Friday 13 April 2012

Guest Post | Justin of Staffer's Book Review on Sex in SFF

Ladies and gentlemen: welcome once again to The Speculative Scotsman!

You may or may not know that I’m in America at the moment – if not, yes, it’s true... in fact I’m as far AFK as I’ve ever been before – but never ye fear! For in my absence, a few good men and women have volunteered to make the site their own, albeit only momentarily. They’re bloggers, by and large, but also friends; fine folks one and all that I’ve met on the internet (and occasionally off) in the course of keeping this shared space set aside for burbling about speculative fiction of all shapes and sizes.

They all have blogs of their own, of course, and I’d urge you to seek them out. I care a lot about what goes on here on The Speculative Scotsman, so let me stress this one thing before I get to giving over the floor: the fact that I’m hosting the work of each of these excellent writers here speaks to my admiration and my respect for every last one among them.

If you enjoy some or all of these terrific reviews and opinion pieces, do the decent thing and click through the links in the intro and outro of each. Follow a few of my favourite internet critics. :)

On this fine Friday, it's entirely my pleasure to welcome one Justin Landon to TSS. Justin, as you may well be aware, is the writer behind one of my favourite genre blogs of recent years, namely Staffer's Book Review.

By all means, click through that link and come on back here when you're good and ready... after all, it should only take a minute for you to realise why having Justin here is such a treat.

Now that we're all on the same page, behold this musing amongst musings!


Sex. Dirty, icky, squishy, sloppy, romantic, loving, and harmoanious (sic) sex. Most fantasy novels have it to one degree or another, but very few seem to get it right. Ask any author, what's the hardest thing to write? Most of them, I suspect, would answer sex. Although, Sam Sykes would probably say something like words. Smart asses aside, sex is hard because everyone's had it. Unlike sword fights, or politics, or horse riding, sex is a universal experience. If an author gets it wrong, readers will know it on a visceral level.

Maybe it's easier to write sex for young adults, those little punks don't know any better!

I've had sex. Not a lot of it - I mean I do read SFF - but I like to think I've had enough to identify what sex is like. Not what it should be like, or what it could be like, or what I wish it were like, but what it actually is. A few weeks ago I read an early review copy of Elizabeth Bear's Range of Ghosts, a second world fantasy built on the foundation of steppe culture. In the early going she wrote a sex scene that I immediately dubbed, THE BEST SEX SCENE IN FANTASY NOVEL HISTORY. Bold words! Why is it the best? What makes Bear's scene capture what it's like to do the dirty?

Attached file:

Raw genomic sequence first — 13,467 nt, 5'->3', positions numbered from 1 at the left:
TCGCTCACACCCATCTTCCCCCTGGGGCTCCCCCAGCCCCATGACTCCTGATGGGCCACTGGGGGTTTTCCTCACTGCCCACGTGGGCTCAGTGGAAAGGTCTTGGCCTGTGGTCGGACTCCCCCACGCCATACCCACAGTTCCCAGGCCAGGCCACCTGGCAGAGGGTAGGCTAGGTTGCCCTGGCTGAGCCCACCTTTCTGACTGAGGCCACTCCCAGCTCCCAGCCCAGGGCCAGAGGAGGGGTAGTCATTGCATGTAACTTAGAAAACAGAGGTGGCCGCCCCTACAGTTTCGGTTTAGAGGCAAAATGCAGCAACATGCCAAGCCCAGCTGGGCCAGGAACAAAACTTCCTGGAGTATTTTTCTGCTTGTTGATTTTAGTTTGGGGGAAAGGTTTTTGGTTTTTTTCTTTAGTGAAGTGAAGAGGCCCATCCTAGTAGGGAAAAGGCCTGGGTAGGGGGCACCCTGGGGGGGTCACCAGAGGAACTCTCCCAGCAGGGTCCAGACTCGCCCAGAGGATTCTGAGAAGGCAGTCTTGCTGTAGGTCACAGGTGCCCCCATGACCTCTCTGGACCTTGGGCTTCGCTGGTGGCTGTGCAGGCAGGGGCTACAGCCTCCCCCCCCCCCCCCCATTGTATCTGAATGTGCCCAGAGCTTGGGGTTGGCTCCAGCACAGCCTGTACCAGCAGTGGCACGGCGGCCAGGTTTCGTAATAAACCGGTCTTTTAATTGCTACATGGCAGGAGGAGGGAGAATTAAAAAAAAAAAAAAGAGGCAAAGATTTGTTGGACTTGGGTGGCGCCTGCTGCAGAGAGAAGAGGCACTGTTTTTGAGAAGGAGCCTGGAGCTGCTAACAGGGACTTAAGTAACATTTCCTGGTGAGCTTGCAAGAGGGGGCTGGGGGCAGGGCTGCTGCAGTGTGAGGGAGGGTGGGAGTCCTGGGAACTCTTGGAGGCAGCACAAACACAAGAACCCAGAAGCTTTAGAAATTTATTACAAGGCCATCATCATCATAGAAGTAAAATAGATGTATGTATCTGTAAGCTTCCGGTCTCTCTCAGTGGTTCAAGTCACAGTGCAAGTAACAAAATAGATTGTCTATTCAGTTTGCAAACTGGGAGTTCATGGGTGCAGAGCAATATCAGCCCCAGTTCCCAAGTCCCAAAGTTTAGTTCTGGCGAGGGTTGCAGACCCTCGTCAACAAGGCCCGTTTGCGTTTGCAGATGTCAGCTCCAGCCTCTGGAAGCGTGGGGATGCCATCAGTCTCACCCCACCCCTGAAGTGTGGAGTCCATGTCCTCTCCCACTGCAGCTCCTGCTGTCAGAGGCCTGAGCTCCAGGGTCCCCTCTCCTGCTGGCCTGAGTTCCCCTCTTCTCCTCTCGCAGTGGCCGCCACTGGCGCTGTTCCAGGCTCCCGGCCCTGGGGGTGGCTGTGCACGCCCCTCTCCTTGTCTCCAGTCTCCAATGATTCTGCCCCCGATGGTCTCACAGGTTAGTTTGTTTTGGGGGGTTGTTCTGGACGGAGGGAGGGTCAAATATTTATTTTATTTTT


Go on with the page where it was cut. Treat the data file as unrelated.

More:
Before I get into that, let's talk about what other authors are doing wrong. I don't mean a failure to use sex for a purpose -- to serve story telling, or to communicate theme and tone (something Joe Abercrombie does brilliantly) -- rather a failure to capture the perfect balance of pornography and romance. Since I mentioned Abercrombie, let's use his Best Served Cold as Exhibit A.

"Uh, uh, their mindless grunting. Creak, creak, the bed moaning alone with them. Squelch, squelch, his skin slapping hard against against her arse." Best Served Cold -- Joe Abercrombie

This scene captures a lot of what Abercromie tries to do with sex. There's a cinematic aspect to it, but also a detachment. His sex lacks investment from his characters and maintains a psychic distance from the act. There is a self consciousness to it that translates the kinds of characters he writes. The result is something inherently pornographic, a dead behind the eyes kind of fucking. Is it effective? Absolutely. But, as a sex scene, as a series of words meant to convey the act of sex and all that it is, it fails. There's an inherent lack of emotion that I believe cannot be separate from sex -- even in the most casual of relationships.

What would Abercrombie's on-line porn website be called? Before They Are Banged?

Then there's Charlaine Harris who wields sex like a laugh-track.

"While I stood stock-still, paralyzed by conflicting waves of emotion, Eric took the soap out of my hands and lathered up his own, set the soap back in its little niche, and began to wash my arms, raising each in turn to stroke my armpit, down my side, never touching my breasts, which were practically quivering like puppies who wanted to be petted." – Dead to the World by Charlaine Harris

I'm sorry, did she say quivering puppies? I can't recall the last time my wife's chest barked at me. I must be doing it wrong. And then we have pure unadulterated stereotypical paranormal romance:

"I let my hand stroke boldly downward, my fingers aching to set him free, to grasp his turgid magnificence." – A Brush of Darkness by Allison Pang

I don't know about the other men reading this, but if my partner called mine turgid magnificence I'd be hers forever. [Amen - Niall] I asked my wife to say this sentence out loud and she couldn't do it. I asked her to think it next time we were mid coitus. She ended up laughing at a rather inopportune moment. All that goes to say that neither Harris nor Pang portray sex that carries any approximation to the real thing. Just as Abercrombie creates a false image that belongs in a Van Nuys garage illuminated with 1,000 watt bulbs, the PNR community trends toward over-glorification of the act, an idealized image of what sex should be. Or more specifically, some warped perception of what it should be. It lacks the selfishness, the craving of power, and the fear of failure that are inescapable realities between the sheets

It's not just me, right? Oh God, it is just me... isn't it? [I'm saying nothing! - Niall]